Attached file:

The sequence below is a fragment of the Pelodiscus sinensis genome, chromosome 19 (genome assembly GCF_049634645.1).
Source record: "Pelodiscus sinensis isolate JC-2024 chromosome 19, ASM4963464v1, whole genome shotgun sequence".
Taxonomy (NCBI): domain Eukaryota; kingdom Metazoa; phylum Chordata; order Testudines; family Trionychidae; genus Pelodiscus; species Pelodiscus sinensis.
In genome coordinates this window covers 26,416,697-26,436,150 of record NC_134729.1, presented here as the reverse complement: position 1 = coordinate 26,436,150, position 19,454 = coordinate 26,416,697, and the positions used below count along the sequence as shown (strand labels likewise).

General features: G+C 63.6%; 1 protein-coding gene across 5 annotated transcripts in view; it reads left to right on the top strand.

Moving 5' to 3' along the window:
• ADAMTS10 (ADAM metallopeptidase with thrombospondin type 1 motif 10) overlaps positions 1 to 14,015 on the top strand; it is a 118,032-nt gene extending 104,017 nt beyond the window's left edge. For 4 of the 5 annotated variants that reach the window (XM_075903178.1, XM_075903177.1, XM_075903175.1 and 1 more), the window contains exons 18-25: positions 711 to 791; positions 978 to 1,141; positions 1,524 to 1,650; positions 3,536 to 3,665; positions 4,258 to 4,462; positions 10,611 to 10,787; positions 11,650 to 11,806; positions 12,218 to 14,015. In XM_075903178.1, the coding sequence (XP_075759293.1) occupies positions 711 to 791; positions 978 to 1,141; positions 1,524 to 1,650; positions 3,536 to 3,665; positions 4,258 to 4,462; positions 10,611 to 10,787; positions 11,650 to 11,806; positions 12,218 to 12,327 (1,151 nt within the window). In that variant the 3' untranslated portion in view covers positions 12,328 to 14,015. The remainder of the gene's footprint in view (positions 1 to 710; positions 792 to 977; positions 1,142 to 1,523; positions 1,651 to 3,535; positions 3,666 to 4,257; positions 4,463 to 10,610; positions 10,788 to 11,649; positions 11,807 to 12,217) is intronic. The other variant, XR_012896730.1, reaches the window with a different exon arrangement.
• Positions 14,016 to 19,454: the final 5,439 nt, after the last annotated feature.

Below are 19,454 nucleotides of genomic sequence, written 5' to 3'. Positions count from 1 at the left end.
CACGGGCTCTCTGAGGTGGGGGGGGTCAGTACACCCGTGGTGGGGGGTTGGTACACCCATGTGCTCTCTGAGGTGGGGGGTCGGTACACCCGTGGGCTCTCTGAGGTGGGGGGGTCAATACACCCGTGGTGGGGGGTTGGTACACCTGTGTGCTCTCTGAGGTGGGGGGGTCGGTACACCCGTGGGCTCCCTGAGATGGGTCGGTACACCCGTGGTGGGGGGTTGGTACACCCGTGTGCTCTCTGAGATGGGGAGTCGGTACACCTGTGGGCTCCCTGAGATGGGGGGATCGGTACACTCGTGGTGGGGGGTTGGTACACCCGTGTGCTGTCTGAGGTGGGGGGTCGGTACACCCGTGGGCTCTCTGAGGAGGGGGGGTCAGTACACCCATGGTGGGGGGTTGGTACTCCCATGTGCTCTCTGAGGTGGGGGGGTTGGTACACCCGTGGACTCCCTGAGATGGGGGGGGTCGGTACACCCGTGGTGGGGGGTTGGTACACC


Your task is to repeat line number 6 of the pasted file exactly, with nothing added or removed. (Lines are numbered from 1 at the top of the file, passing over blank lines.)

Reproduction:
Moving 5' to 3' along the window: